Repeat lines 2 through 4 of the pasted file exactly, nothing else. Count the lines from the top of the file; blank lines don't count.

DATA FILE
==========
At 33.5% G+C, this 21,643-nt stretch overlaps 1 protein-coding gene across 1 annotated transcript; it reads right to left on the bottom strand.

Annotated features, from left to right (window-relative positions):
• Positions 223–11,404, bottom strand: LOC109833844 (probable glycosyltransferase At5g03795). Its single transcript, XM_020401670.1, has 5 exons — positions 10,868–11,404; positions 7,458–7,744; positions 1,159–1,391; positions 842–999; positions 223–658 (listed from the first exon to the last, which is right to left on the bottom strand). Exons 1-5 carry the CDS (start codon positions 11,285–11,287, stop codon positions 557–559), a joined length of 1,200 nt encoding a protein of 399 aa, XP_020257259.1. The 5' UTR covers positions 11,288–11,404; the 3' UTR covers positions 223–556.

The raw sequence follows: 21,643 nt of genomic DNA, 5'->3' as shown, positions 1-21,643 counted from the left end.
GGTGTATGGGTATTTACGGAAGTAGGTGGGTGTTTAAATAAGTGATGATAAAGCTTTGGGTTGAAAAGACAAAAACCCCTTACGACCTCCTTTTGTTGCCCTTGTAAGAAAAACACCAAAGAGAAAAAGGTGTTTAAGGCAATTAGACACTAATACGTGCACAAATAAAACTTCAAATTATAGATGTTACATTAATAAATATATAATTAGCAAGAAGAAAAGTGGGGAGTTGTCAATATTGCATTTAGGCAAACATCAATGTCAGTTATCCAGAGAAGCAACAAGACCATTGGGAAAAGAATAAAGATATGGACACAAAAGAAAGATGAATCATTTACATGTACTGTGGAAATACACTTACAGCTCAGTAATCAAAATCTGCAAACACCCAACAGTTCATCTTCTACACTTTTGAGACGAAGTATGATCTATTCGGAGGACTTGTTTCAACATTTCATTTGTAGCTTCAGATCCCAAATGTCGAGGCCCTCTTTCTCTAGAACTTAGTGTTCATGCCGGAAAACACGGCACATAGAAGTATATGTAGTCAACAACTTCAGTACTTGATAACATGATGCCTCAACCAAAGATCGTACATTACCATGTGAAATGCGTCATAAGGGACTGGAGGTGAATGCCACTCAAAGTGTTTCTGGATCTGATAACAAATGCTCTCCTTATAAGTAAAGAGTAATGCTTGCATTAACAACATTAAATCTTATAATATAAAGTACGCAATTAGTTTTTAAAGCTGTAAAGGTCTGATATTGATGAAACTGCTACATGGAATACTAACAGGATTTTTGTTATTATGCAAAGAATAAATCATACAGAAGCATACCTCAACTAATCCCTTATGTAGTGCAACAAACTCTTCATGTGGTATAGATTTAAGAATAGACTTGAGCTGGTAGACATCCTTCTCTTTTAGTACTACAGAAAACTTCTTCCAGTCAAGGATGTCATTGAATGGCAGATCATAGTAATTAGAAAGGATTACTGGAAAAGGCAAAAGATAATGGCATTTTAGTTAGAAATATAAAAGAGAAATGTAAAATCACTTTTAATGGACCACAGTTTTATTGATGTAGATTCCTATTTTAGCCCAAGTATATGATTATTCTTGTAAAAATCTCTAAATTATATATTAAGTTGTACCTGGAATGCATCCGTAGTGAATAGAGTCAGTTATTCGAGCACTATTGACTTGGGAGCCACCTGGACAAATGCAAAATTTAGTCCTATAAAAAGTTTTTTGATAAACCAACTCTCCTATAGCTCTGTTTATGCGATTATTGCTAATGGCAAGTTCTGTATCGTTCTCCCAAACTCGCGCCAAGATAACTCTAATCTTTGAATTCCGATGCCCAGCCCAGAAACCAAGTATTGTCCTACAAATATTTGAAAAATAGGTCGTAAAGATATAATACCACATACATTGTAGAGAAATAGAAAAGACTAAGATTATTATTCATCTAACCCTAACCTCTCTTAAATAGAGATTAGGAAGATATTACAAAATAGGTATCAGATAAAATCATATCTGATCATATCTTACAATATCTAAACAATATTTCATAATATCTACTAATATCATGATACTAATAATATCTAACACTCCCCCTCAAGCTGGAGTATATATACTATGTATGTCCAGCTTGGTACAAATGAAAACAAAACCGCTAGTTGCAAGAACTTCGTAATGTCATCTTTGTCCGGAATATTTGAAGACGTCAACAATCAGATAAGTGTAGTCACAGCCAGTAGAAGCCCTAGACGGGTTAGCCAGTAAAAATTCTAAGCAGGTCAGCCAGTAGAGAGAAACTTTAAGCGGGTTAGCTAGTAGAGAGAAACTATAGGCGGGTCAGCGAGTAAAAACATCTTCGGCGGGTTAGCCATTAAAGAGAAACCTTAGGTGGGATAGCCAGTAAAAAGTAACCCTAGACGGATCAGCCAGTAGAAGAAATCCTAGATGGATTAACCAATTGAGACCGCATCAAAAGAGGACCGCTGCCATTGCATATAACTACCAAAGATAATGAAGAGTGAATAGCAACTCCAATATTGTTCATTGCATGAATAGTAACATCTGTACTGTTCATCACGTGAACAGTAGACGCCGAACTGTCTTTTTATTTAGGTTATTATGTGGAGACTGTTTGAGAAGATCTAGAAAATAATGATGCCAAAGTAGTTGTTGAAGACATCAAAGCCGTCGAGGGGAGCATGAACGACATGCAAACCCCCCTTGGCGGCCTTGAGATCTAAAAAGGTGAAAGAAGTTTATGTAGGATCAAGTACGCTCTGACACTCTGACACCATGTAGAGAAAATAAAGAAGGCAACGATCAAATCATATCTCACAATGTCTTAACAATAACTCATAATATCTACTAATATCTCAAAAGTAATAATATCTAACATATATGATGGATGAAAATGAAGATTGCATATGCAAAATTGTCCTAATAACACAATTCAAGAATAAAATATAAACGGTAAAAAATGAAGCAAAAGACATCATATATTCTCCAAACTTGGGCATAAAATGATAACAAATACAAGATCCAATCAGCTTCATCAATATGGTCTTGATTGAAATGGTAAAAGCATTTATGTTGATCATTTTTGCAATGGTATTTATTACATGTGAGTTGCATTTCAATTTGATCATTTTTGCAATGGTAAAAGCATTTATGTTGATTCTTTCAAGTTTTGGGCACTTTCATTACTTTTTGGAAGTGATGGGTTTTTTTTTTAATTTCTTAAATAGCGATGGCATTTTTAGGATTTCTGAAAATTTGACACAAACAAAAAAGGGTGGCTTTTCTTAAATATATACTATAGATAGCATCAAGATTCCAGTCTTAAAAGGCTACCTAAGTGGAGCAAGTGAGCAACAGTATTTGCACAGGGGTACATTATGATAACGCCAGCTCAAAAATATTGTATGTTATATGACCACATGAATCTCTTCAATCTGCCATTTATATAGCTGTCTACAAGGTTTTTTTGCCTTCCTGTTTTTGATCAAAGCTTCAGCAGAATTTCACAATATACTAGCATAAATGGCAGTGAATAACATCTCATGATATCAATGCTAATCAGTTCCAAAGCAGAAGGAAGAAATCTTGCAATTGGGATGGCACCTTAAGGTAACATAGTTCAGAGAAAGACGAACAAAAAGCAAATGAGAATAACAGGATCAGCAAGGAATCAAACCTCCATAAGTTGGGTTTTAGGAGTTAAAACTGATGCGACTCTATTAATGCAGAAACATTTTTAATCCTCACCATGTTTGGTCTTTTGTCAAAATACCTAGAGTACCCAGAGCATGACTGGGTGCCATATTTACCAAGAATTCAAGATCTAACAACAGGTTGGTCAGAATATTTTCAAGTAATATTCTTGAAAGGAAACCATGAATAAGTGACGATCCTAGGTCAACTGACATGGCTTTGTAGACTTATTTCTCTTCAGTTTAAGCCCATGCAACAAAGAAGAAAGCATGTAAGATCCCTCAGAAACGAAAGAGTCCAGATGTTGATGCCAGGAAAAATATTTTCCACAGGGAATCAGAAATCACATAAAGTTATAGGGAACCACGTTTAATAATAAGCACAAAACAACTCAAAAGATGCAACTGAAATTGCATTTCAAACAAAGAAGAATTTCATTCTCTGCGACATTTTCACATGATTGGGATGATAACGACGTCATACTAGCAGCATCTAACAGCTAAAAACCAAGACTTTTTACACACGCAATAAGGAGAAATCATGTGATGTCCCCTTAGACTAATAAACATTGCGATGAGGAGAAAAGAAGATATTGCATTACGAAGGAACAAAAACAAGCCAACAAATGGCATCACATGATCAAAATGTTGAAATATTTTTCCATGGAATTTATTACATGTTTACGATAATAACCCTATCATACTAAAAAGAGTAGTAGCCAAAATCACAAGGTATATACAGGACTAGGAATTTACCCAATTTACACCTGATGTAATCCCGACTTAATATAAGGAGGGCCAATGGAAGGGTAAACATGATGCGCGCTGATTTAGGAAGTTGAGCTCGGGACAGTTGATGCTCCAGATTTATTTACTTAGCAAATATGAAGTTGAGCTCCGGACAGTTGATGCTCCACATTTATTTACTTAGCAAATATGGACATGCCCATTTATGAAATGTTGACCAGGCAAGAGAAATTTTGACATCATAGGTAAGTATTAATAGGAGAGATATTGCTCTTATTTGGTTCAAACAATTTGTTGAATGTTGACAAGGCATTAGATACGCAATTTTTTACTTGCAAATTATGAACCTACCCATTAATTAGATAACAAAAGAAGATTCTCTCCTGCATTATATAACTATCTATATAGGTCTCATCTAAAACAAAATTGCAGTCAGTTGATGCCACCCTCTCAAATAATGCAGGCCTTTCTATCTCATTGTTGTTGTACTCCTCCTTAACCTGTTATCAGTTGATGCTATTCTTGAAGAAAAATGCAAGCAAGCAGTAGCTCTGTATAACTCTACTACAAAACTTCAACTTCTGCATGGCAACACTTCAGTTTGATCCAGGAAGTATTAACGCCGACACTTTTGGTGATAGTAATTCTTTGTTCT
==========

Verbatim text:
Annotated features, from left to right (window-relative positions):
• Positions 223–11,404, bottom strand: LOC109833844 (probable glycosyltransferase At5g03795). Its single transcript, XM_020401670.1, has 5 exons — positions 10,868–11,404; positions 7,458–7,744; positions 1,159–1,391; positions 842–999; positions 223–658 (listed from the first exon to the last, which is right to left on the bottom strand). Exons 1-5 carry the CDS (start codon positions 11,285–11,287, stop codon positions 557–559), a joined length of 1,200 nt encoding a protein of 399 aa, XP_020257259.1. The 5' UTR covers positions 11,288–11,404; the 3' UTR covers positions 223–556.

The raw sequence follows: 21,643 nt of genomic DNA, 5'->3' as shown, positions 1-21,643 counted from the left end.